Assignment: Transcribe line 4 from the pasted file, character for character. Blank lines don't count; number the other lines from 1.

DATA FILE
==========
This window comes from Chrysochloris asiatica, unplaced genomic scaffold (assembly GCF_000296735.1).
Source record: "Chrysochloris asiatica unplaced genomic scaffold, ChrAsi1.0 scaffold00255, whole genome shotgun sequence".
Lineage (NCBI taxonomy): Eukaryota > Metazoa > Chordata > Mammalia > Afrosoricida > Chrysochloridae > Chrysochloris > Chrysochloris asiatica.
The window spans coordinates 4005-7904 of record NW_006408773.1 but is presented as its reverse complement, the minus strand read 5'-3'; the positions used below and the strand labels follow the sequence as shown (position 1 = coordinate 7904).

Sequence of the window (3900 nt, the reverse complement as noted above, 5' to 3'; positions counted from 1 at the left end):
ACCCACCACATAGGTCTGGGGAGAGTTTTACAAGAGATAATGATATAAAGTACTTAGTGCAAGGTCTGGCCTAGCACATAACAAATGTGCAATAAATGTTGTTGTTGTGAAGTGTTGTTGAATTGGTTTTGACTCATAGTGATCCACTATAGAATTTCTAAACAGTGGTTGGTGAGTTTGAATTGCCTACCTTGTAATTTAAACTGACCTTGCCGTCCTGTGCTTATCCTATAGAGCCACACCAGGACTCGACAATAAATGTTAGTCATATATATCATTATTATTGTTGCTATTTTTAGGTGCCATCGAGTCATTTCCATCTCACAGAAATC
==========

The window spans coordinates 4005-7904 of record NW_006408773.1 but is presented as its reverse complement, the minus strand read 5'-3'; the positions used below and the strand labels follow the sequence as shown (position 1 = coordinate 7904).